A large crowd gathered outside the Main Arts building this afternoon to protest against the proposed cuts at Bangor University.
The university has warned it needs to save £5m this year and could potentially make up to 60 job cuts and also close the Chemistry Department.
The protest was organised in an attempt to force the university to cancel its current cut plans and seek alternative avenues, safeguard the jobs of lecturers and other university staff and protect the Chemistry course; while increasing transparency of information and decision making between upper management, staff and students.
Several speeches were made by university students, members of the students union and local politicians Rhun ap Iorwerth AM for Ynys Mon and Hywel Williams MP for Arfon.
Rhun ap Iorwerth said: “The worry here is where those cuts are being made, more than anything, and fears here that the standard of teaching will fall if the wrong decisions are made regarding the cuts to jobs and lecturing positions.
“I’m pleased to have come here and said a few words, and to say of course, the pennies of the miners paid for this university originally and we need to make sure that the investment from years ago, continues to be an investment in quality higher education in Bangor for many years to come.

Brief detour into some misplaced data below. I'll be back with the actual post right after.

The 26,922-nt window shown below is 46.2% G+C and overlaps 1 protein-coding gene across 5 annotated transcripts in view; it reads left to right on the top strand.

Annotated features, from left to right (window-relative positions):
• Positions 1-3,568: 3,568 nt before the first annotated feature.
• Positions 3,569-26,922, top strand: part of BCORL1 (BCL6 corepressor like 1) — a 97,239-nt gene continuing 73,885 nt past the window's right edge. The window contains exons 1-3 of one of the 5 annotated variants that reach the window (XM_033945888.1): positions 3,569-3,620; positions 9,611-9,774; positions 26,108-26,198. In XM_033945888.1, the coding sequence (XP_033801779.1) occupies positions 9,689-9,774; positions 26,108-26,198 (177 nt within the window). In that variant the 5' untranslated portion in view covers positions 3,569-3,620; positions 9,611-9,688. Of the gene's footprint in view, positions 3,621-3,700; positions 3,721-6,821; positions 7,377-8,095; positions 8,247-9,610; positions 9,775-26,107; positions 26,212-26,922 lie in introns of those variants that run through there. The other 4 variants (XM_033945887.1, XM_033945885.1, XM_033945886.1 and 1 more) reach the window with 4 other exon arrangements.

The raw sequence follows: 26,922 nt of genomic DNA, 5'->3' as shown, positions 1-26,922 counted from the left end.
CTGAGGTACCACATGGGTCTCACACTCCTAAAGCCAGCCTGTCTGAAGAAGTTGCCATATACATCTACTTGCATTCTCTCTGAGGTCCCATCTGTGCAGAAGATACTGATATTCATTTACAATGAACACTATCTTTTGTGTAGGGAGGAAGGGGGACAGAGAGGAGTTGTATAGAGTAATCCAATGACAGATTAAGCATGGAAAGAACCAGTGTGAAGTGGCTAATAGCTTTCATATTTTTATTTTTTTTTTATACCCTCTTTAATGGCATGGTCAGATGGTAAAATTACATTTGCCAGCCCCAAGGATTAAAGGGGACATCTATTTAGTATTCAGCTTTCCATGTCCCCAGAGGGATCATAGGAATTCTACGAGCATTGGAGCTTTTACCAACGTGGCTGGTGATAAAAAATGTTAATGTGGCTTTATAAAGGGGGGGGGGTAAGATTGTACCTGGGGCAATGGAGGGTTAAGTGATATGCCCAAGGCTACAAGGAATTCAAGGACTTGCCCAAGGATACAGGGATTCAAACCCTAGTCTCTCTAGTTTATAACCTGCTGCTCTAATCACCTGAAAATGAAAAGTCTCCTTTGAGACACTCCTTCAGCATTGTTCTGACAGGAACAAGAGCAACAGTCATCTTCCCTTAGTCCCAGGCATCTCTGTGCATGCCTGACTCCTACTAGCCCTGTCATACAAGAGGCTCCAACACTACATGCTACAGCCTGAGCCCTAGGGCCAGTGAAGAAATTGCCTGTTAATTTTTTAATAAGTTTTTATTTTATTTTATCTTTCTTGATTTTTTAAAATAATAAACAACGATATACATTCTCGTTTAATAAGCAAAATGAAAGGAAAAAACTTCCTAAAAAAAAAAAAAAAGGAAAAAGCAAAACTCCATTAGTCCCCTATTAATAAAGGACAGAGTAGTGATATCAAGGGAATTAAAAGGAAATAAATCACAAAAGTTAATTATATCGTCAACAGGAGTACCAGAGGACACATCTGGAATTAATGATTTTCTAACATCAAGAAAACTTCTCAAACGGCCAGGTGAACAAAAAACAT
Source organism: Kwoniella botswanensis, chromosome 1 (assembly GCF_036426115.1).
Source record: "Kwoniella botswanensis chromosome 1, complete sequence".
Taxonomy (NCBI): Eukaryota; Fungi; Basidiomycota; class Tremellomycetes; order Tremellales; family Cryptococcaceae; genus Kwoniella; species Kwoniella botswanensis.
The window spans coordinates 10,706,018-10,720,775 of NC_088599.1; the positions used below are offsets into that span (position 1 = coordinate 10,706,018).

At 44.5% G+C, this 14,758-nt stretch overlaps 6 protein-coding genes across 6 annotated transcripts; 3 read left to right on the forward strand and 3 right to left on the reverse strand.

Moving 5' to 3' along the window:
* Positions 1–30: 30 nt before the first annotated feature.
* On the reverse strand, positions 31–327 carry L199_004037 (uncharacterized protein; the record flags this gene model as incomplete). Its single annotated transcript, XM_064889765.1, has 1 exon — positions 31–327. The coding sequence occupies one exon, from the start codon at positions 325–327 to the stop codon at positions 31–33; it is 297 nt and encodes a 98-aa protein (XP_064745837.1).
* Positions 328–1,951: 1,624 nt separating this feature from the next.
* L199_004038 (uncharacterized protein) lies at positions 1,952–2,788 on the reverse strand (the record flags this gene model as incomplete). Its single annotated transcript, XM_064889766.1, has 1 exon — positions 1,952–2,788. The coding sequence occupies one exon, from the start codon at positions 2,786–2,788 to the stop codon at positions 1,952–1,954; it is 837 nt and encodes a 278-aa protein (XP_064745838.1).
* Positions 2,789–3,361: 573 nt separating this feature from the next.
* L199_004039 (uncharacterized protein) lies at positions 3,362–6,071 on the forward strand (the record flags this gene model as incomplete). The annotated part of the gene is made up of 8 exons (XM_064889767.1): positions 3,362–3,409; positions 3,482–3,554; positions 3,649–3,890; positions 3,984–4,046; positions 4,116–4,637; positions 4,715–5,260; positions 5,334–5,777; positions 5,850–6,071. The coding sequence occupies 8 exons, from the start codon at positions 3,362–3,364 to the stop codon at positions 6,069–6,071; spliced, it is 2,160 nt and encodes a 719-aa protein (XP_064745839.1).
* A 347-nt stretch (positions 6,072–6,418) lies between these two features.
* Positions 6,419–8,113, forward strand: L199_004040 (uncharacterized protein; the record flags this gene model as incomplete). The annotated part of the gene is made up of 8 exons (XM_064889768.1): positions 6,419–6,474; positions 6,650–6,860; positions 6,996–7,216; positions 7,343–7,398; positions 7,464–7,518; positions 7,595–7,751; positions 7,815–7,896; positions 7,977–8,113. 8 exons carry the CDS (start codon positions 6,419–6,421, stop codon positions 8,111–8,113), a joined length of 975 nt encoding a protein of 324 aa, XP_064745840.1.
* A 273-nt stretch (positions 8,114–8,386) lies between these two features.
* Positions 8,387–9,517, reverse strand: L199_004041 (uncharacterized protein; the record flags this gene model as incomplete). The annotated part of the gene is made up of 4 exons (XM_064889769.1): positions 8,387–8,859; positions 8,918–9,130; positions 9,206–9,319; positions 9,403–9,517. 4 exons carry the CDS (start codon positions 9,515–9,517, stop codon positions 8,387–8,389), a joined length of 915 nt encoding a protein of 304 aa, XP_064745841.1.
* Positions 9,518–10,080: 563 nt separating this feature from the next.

“I will continue to discuss with the university itself to make sure that the student voice is being heard.
“I will also be meeting the lectureres to discuss their concerns and at the same time pressurising the Welsh Government to make sure that Higher Education is funded properly.
“I’ll push to make sure Wales gets its fair share of research funding, that is the sector under siege at present, going through a very difficult period. We must secure its future.
“I’m very grateful to the students in Bangor for raising their voices, their voice must be heard.”
Event organiser Owen J Hurcum said: “It has felt great to know that so many students feel so strongly about this, with such a response I’m hopeful the University will have to listen to our combined voice.
“It shows exactly what students think of the University. Namely, they feel that the Gold standard service they are currently getting is worth fighting to keep. I don’t think every University could boast that its student body would be prepared to protest to keep their lecturers.
“Hopefully we have sent a strong message to the Uni that we won’t back down fighting these cuts!”
Photos: David Wiglesworth